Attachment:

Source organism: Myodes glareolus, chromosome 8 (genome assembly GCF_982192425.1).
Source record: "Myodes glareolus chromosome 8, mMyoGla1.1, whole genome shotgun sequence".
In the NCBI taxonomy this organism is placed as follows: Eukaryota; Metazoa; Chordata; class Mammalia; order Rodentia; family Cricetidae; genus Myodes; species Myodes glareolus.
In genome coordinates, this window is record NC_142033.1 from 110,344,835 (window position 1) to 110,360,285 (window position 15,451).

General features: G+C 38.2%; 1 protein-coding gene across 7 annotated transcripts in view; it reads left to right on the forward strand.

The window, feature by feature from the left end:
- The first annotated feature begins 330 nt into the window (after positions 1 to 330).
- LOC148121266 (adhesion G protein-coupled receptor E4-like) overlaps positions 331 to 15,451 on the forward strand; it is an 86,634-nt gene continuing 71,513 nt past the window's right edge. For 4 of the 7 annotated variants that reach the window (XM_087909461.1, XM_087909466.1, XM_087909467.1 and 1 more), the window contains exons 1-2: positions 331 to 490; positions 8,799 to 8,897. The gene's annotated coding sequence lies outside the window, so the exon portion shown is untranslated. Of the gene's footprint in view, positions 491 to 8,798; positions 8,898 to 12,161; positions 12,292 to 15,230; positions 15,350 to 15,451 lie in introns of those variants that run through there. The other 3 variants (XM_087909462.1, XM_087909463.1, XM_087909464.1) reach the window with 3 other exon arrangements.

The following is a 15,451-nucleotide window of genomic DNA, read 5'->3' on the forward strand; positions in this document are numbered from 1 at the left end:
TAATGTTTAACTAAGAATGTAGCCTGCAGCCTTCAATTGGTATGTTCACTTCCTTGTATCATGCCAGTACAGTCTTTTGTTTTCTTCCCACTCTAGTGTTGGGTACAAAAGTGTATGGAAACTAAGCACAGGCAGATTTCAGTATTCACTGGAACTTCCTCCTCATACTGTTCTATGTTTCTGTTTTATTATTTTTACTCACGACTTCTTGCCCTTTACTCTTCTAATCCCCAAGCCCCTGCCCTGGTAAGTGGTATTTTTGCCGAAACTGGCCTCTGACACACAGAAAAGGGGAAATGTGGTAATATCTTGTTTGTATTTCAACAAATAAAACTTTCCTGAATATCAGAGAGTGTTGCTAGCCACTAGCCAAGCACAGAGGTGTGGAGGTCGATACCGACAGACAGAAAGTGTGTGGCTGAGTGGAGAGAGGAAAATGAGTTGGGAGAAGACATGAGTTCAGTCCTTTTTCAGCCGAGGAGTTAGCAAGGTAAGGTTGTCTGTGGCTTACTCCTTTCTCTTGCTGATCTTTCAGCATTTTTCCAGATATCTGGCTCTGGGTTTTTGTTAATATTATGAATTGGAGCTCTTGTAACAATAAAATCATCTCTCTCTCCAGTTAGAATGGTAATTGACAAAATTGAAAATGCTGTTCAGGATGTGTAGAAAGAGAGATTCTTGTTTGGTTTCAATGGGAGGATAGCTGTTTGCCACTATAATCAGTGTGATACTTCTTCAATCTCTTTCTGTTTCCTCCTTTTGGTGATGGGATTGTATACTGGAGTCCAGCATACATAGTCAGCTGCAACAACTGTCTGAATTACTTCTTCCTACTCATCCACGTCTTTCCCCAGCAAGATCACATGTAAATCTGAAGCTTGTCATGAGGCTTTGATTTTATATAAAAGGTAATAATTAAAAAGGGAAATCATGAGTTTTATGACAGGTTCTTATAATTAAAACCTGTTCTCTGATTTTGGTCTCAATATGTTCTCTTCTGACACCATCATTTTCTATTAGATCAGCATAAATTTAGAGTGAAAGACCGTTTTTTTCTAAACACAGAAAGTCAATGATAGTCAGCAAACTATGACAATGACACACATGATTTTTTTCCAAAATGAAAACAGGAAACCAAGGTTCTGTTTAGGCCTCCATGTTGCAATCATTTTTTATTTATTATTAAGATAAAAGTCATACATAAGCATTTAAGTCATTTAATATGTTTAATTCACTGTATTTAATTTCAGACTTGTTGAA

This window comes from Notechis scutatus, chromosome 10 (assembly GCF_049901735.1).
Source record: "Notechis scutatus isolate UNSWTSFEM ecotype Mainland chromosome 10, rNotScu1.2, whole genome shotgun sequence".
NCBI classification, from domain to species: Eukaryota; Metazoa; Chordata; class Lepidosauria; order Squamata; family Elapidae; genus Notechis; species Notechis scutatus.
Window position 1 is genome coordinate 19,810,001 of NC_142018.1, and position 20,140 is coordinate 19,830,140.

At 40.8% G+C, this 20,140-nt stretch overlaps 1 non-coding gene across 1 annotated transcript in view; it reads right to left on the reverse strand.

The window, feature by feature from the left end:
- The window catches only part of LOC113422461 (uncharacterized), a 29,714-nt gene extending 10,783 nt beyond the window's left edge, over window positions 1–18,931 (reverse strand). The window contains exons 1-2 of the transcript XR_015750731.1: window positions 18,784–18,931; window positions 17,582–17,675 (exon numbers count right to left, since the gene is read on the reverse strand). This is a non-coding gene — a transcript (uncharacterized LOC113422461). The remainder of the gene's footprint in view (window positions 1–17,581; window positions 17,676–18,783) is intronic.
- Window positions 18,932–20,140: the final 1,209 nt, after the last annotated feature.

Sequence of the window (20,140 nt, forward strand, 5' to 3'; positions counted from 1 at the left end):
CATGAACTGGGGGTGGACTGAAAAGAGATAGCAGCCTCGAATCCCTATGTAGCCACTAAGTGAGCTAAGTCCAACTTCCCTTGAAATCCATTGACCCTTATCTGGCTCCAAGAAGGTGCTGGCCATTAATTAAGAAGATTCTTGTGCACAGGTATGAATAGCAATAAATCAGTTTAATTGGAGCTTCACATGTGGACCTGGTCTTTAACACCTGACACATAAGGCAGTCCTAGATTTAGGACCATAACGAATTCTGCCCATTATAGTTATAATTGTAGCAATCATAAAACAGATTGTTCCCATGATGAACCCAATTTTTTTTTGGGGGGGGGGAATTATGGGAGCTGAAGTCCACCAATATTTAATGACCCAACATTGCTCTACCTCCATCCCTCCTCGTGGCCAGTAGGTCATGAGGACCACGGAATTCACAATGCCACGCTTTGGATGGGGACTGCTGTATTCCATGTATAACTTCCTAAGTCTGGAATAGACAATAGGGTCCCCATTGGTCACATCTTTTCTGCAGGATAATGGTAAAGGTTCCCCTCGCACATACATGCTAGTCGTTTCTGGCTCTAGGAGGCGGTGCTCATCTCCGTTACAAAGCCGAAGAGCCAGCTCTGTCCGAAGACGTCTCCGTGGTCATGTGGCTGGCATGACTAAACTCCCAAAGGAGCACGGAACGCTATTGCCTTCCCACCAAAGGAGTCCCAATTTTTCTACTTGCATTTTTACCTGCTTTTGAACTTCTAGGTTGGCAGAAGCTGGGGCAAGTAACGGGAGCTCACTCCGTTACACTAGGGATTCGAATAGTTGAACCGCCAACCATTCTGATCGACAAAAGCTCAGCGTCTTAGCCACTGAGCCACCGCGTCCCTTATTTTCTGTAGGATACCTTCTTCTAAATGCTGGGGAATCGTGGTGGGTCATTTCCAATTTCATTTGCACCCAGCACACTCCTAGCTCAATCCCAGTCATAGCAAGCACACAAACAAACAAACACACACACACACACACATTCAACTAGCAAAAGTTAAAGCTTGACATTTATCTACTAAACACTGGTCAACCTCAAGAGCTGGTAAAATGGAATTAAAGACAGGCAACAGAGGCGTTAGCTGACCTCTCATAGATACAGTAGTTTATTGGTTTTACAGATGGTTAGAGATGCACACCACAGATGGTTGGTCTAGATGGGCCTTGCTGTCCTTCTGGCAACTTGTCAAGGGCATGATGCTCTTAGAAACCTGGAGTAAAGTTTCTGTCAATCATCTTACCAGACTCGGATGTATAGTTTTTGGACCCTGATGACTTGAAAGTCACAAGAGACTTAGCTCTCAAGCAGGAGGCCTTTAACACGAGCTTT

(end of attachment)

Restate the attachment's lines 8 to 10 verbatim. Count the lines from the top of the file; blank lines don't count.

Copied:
- LOC148121266 (adhesion G protein-coupled receptor E4-like) overlaps positions 331 to 15,451 on the forward strand; it is an 86,634-nt gene continuing 71,513 nt past the window's right edge. For 4 of the 7 annotated variants that reach the window (XM_087909461.1, XM_087909466.1, XM_087909467.1 and 1 more), the window contains exons 1-2: positions 331 to 490; positions 8,799 to 8,897. The gene's annotated coding sequence lies outside the window, so the exon portion shown is untranslated. Of the gene's footprint in view, positions 491 to 8,798; positions 8,898 to 12,161; positions 12,292 to 15,230; positions 15,350 to 15,451 lie in introns of those variants that run through there. The other 3 variants (XM_087909462.1, XM_087909463.1, XM_087909464.1) reach the window with 3 other exon arrangements.

The following is a 15,451-nucleotide window of genomic DNA, read 5'->3' on the forward strand; positions in this document are numbered from 1 at the left end:
TAATGTTTAACTAAGAATGTAGCCTGCAGCCTTCAATTGGTATGTTCACTTCCTTGTATCATGCCAGTACAGTCTTTTGTTTTCTTCCCACTCTAGTGTTGGGTACAAAAGTGTATGGAAACTAAGCACAGGCAGATTTCAGTATTCACTGGAACTTCCTCCTCATACTGTTCTATGTTTCTGTTTTATTATTTTTACTCACGACTTCTTGCCCTTTACTCTTCTAATCCCCAAGCCCCTGCCCTGGTAAGTGGTATTTTTGCCGAAACTGGCCTCTGACACACAGAAAAGGGGAAATGTGGTAATATCTTGTTTGTATTTCAACAAATAAAACTTTCCTGAATATCAGAGAGTGTTGCTAGCCACTAGCCAAGCACAGAGGTGTGGAGGTCGATACCGACAGACAGAAAGTGTGTGGCTGAGTGGAGAGAGGAAAATGAGTTGGGAGAAGACATGAGTTCAGTCCTTTTTCAGCCGAGGAGTTAGCAAGGTAAGGTTGTCTGTGGCTTACTCCTTTCTCTTGCTGATCTTTCAGCATTTTTCCAGATATCTGGCTCTGGGTTTTTGTTAATATTATGAATTGGAGCTCTTGTAACAATAAAATCATCTCTCTCTCCAGTTAGAATGGTAATTGACAAAATTGAAAATGCTGTTCAGGATGTGTAGAAAGAGAGATTCTTGTTTGGTTTCAATGGGAGGATAGCTGTTTGCCACTATAATCAGTGTGATACTTCTTCAATCTCTTTCTGTTTCCTCCTTTTGGTGATGGGATTGTATACTGGAGTCCAGCATACATAGTCAGCTGCAACAACTGTCTGAATTACTTCTTCCTACTCATCCACGTCTTTCCCCAGCAAGATCACATGTAAATCTGAAGCTTGTCATGAGGCTTTGATTTTATATAAAAGGTAATAATTAAAAAGGGAAATCATGAGTTTTATGACAGGTTCTTATAATTAAAACCTGTTCTCTGATTTTGGTCTCAATATGTTCTCTTCTGACACCATCATTTTCTATTAGATCAGCATAAATTTAGAGTGAAAGACCGTTTTTTTCTAAACACAGAAAGTCAATGATAGTCAGCAAACTATGACAATGACACACATGATTTTTTTCCAAAATGAAAACAGGAAACCAAGGTTCTGTTTAGGCCTCCATGTTGCAATCATTTTTTATTTATTATTAAGATAAAAGTCATACATAAGCATTTAAGTCATTTAATATGTTTAATTCACTGTATTTAATTTCAGACTTGTTGAA